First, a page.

The Australian National University (ANU) College of Asia and the Pacific has again demonstrated its ability to undertake comprehensive research on China and to make meaningful contributions to public policy debates with the publication of the seventh edition of the China Story Yearbook.
Written by scholars and associates of the College’s China-focused research hub, the Australian Centre on China in the World (CIW), the Yearbook essential companion to making sense of current public debates about China by offering an original interpretation of the events of the last year — a fact endorsed by Australian Labor Party MP and former ANU professor of economics, Dr Andrew Leigh.
“In these interesting times, policymakers need as much advice and information as possible to navigate an increasingly complex and interconnected environment… the China Story Yearbook has quickly become a seminal reference for Australian policymakers,” he said.
“Its deep analysis of the economic, political and social context of China and its implications for the world makes it priority reading.”
In 2018, the People’s Republic of China (PRC) was, by most measures, more powerful than at any other time in its history and had become one of the most powerful countries in the world. Its economy faced serious challenges, including from the ongoing ‘trade war’ with the US, but still ranked as the world’s second largest. Its Belt and Road Initiative, meanwhile, continued to carve paths of influence and economic integration across several continents.
Since 2012, CIW has produced a China Story Yearbook centred around a broad theme that encapsulates the major political, economic, social and cultural events in China during that year. For the latest edition, the theme ‘Power’ was chosen, with the corresponding Chinese characters权势威力. These four characters (see image below) can be combined either left to right (权势 and 威力), top to bottom (权威 and 势力), or diagonally (权利 and 威势). All combinations form phrases indicating various kinds of power.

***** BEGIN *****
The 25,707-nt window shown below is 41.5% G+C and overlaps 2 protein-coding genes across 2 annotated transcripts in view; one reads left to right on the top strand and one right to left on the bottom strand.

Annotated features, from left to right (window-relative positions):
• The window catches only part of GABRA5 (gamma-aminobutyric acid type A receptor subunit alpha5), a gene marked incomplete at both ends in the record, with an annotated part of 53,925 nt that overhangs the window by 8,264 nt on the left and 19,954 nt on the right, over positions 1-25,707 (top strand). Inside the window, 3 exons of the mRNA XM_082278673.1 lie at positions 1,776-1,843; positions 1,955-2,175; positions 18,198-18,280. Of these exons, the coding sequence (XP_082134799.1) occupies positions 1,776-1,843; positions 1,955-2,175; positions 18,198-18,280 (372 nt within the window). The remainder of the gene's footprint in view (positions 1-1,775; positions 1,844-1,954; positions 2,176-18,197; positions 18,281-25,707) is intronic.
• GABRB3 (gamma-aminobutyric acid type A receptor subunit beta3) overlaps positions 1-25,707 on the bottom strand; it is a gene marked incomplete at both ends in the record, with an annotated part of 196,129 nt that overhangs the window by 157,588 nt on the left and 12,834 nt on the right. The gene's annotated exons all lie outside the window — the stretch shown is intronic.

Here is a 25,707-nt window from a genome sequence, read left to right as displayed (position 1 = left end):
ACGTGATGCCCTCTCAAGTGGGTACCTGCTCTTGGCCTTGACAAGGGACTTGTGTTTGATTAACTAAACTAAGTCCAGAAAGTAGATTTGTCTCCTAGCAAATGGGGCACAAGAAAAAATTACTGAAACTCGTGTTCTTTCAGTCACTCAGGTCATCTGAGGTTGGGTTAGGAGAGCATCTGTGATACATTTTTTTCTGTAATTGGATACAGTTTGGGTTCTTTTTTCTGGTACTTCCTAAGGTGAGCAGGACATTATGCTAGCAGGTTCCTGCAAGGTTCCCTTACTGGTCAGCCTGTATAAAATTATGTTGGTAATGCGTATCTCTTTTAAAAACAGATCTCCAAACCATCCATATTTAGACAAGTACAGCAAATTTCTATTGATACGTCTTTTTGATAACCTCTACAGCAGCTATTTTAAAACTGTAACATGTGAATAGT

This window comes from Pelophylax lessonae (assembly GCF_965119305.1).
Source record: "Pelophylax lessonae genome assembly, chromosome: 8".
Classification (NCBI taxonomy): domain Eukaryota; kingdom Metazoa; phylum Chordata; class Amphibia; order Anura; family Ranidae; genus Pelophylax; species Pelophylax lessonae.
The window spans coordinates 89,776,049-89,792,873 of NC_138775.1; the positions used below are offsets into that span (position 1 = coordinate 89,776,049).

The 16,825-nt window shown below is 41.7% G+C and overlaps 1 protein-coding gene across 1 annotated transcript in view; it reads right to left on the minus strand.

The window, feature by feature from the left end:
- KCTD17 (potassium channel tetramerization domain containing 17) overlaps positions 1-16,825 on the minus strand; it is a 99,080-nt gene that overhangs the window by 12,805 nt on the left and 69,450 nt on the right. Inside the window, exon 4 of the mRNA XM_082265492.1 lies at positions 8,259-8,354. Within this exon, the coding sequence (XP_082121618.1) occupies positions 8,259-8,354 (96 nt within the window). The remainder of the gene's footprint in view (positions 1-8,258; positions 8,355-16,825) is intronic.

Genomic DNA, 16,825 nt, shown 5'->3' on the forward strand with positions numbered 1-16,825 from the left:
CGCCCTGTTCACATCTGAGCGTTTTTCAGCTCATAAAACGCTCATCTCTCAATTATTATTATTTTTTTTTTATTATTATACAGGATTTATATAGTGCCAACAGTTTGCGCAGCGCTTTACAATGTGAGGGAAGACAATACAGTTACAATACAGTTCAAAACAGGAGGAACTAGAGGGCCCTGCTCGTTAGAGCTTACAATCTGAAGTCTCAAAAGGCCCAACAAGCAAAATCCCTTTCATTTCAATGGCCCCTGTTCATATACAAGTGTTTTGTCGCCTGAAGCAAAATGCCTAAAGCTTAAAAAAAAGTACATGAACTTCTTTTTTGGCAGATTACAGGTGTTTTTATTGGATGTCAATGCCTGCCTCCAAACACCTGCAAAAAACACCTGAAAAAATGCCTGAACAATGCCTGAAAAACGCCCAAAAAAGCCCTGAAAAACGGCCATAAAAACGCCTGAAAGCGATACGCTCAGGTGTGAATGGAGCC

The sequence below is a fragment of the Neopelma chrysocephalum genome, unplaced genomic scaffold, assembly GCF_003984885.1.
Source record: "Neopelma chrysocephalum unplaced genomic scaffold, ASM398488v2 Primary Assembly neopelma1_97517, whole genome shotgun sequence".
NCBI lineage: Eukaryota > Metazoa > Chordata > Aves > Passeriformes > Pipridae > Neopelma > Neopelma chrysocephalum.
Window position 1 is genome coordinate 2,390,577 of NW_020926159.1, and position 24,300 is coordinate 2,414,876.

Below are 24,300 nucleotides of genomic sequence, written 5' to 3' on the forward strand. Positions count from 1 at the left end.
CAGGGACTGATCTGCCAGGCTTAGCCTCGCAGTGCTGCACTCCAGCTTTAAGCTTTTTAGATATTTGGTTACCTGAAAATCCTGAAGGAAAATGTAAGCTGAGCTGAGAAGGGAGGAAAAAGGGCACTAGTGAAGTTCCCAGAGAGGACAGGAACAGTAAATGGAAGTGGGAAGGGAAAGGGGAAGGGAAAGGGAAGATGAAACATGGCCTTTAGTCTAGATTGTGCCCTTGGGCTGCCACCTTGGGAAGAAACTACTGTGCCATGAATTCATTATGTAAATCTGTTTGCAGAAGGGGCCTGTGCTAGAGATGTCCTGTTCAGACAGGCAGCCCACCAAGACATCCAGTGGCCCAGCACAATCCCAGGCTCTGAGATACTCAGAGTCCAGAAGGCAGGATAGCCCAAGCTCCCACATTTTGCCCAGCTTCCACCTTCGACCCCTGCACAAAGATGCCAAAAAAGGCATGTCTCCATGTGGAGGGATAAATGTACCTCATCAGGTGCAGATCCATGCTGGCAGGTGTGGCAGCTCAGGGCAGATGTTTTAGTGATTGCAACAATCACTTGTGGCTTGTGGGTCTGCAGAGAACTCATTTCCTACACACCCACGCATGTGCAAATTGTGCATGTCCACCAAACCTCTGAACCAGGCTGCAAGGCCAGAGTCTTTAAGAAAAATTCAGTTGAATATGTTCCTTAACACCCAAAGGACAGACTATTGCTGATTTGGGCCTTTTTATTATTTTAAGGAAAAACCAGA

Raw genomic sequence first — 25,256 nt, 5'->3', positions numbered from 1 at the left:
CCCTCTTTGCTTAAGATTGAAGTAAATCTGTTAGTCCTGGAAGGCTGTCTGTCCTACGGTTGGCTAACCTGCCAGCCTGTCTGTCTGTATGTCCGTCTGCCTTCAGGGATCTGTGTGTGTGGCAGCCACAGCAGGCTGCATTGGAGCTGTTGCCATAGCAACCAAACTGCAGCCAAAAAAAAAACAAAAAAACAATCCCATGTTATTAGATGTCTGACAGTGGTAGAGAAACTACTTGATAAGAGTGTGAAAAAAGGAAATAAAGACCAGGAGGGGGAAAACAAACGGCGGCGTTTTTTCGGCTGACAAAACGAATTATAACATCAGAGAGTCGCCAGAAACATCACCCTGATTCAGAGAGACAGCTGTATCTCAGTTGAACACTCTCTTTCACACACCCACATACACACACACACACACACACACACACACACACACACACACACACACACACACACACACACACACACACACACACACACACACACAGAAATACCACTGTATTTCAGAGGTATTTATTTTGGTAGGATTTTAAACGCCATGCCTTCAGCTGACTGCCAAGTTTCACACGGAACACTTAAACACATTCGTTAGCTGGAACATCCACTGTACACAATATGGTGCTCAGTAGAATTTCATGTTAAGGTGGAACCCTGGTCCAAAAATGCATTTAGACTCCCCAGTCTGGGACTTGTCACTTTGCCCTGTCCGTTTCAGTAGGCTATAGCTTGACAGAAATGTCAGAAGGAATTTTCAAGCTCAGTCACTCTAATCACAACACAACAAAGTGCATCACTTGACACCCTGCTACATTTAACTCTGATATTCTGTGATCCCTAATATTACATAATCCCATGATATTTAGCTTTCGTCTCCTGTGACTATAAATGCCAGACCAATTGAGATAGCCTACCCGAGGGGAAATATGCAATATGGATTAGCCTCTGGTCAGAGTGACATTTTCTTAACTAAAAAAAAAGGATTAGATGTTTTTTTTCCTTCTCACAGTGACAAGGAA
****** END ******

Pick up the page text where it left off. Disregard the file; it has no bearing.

In surveying the various ways in which the Party-state wields its hard, soft and sharp power, the China Story Yearbook: Power offers readers a sense of the diversity of power at work both in China and abroad. Citizens of the PRC have long negotiated the state’s influence; increasingly, diaspora communities and other actors are now being subject to its might. The Yearbook provides accessible analysis of the main events and trends of the year and is an essential tool for understanding China’s growing power and influence around the world.
“No country is either forever strong or forever weak” - Han Feizi, ‘On Having Standards’, Han Feizi
The book is aimed at the engaged public, as well as specialists, journalists, business people, diplomats and students. It is well-received annually across the globe. Between 2014–2018, ANU Press statistics show that the last four China Story Yearbooks were downloaded (whole and partial) over 50,000 times, with three quarters of all downloads occurring in Australia, China and North America.